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Topic: ESR meter with Arduino (Read 76 times) previous topic - next topic

Totoro

#59
Apr 11, 2013, 09:19 pm Last Edit: Apr 11, 2013, 09:25 pm by Totoro Reason: 1
Wow, what timing! You posted while I was composing. Please read my update.
I think your simulation is too simplified. I would be interested in your opinions if you would try mine.

bseishen

Totoro:
Ended up doing some spice analysis on the schematic. The line is very linear! So with a simple slope formula should be able to get some good results. I currently have some 1% resistors in the mail, when i get them in i'll test this out.

Totoro

#57
Apr 10, 2013, 10:36 pm Last Edit: Apr 11, 2013, 09:30 pm by Totoro Reason: 1
Hi bseishen,

If you read my original text (kept intact, below) then I am sorry. I 'double-thinked' myself into some confusion. I will try for a better take.
First, the Schottky diodes only limit the maximum voltage available to the DUT. Here's what happens. The transistor Q1 turns on and a rising wave edge goes through R8 and is pretty much unaffected by C2/C1. So, R8 is effectively in series with the DUT. This forms a simple voltage divider and the rising wave edge sort of shelves at the voltage determined by the divider formed by R8 and the DUT. For a DUT with, say, 100 milliOhms, that is a pretty small voltage, i.e., a few milliVolts. Since we're dealing with capacitors here, there is some continuing charging that will mess up the measurement if we wait too long to make it. I put together a LTSpice model to play with this. Attached is a closeup of a pulse from a sample run with a DUT of 100uF and .1 Ohm ESR. The yellow trace is the R8 side of C2 and the blue is the DUT side. (I had looked at the same thing on a 'scope and the simulation agrees really well. I don't know why it didn't sink in earlier. It is interesting to do a run with a resistor as DUT. The 'shelving' is more apparent.)
So, pretty much ignore what I said before. Part of my confusion was from using a different power source after changing the diodes. This shows that the value for Vcc in the code is quite critical for consistent and linear results. Also, it is now apparent how two ranges work by adjusting the voltage divider.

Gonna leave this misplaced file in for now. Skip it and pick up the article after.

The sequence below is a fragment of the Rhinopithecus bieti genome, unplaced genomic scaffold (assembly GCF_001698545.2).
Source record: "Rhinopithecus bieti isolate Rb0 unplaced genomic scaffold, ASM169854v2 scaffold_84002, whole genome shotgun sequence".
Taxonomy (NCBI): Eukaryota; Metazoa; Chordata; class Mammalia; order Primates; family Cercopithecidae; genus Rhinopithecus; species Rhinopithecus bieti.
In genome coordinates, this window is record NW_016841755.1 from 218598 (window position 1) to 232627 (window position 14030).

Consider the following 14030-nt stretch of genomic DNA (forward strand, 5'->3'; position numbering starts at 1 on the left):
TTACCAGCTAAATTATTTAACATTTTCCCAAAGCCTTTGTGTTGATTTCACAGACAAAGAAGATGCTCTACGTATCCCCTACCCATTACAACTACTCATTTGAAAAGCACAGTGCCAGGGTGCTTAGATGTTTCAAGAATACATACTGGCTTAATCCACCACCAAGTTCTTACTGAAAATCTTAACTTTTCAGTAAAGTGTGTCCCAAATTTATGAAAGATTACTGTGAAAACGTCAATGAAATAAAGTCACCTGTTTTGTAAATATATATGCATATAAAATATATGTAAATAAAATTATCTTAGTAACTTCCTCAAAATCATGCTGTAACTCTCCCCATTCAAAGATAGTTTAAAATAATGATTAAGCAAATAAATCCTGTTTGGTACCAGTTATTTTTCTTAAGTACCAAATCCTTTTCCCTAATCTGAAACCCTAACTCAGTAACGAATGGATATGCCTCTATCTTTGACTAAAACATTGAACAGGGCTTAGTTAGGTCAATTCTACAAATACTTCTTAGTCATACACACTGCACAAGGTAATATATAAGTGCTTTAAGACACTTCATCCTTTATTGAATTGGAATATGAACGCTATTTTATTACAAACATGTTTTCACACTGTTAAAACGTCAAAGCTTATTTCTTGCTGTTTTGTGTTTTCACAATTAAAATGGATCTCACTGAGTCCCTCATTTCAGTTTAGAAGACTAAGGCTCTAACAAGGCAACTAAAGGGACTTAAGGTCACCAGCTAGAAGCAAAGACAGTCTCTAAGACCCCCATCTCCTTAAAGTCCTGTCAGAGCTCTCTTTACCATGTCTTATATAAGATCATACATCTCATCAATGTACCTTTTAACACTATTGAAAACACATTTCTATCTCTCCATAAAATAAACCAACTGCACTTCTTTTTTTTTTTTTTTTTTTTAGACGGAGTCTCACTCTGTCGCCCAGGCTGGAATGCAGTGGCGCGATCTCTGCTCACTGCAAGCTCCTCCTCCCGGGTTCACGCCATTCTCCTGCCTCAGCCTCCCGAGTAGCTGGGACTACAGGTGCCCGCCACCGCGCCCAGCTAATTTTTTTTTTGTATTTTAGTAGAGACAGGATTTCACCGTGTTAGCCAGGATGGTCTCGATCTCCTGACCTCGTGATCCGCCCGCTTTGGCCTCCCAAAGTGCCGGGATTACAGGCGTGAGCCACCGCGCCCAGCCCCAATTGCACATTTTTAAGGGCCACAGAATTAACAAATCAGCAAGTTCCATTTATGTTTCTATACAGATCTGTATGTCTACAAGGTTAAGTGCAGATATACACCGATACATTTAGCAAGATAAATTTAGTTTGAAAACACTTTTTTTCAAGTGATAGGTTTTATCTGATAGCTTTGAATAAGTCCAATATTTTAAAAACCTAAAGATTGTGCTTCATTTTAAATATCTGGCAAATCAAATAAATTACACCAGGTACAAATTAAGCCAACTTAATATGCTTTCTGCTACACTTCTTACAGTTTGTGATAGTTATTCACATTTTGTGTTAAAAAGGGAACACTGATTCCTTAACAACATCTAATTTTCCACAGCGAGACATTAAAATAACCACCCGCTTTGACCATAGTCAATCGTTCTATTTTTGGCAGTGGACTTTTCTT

I hope this helps. My understanding is better, anyway.

---- here is the original text ----
I went back and really looked at this as well as reading the original document by Dr. Le Hung (link in szmeu's first post). I have to admit that after looking closely, I really don't understand this completely either. Clearly, the pulse can only have an amplitude determined by the schottky forward breakdown. In my circuit I used germanium diodes and that was about 300mV. I just swapped them for 1N5822 (as in the orignal schematic) and now have a pulse of 220mV and my calibration is way off. What seems apparent now, is that the voltage specified in the code as the 'supply' voltage, i.e., 5V, is just a number. I mean that it has to be adjusted to correspond to something that, well, I don't know exactly what it specifies. Dr. Le Hung calls the pulses current pulses. There must be something to that since the two ranges do work (there is a factor of ten, approximately, difference when the pulse 'comes from' the 100 vs. 1000 Ohm resistor).
Try playing with the voltage value and see if you can dial something in. I haven't tried that yet but it will be my next step to try and figure this out.
I am first a software guy and the hardware part of this is now not as clear as I thought. Maybe someone else can add to this.

bseishen

What Schottky diode is everyone using that has had success? I am currently using a B340A-E3/61T and the pulse peak at the terminal with no DUT is only around 150mv. I think this is causing my reading to drastically be off. I am trying to wrap my head around how the current voltage divider equations every one is using is working. It doesn't take in account of the clamping voltage and power dissipation of the Schottky diode. Any help would be greatly appreciated!


Totoro

#55
Jan 25, 2013, 07:59 pm Last Edit: Jan 27, 2013, 10:02 pm by Totoro Reason: 1
Sreg,
Great to hear you got it working!
You mentioned above that you return -1 when millVolts is zero. I wondered why, so I took a look at your code. You have helped me to avoid a bad thing, the potential divide-by-zero bug. Thank you!
- Totoro

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